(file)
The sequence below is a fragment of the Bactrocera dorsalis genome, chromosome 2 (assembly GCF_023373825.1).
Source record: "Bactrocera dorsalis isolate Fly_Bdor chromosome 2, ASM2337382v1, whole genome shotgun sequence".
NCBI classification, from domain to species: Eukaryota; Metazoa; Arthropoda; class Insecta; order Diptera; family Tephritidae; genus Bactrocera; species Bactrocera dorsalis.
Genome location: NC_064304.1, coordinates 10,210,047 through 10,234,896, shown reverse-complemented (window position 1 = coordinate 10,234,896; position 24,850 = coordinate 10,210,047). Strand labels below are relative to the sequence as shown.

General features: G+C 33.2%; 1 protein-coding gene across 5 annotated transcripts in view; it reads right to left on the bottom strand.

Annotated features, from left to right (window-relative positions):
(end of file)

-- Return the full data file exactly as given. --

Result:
The sequence below is a fragment of the Bactrocera dorsalis genome, chromosome 2 (assembly GCF_023373825.1).
Source record: "Bactrocera dorsalis isolate Fly_Bdor chromosome 2, ASM2337382v1, whole genome shotgun sequence".
NCBI classification, from domain to species: Eukaryota; Metazoa; Arthropoda; class Insecta; order Diptera; family Tephritidae; genus Bactrocera; species Bactrocera dorsalis.
Genome location: NC_064304.1, coordinates 10,210,047 through 10,234,896, shown reverse-complemented (window position 1 = coordinate 10,234,896; position 24,850 = coordinate 10,210,047). Strand labels below are relative to the sequence as shown.

General features: G+C 33.2%; 1 protein-coding gene across 5 annotated transcripts in view; it reads right to left on the bottom strand.

Annotated features, from left to right (window-relative positions):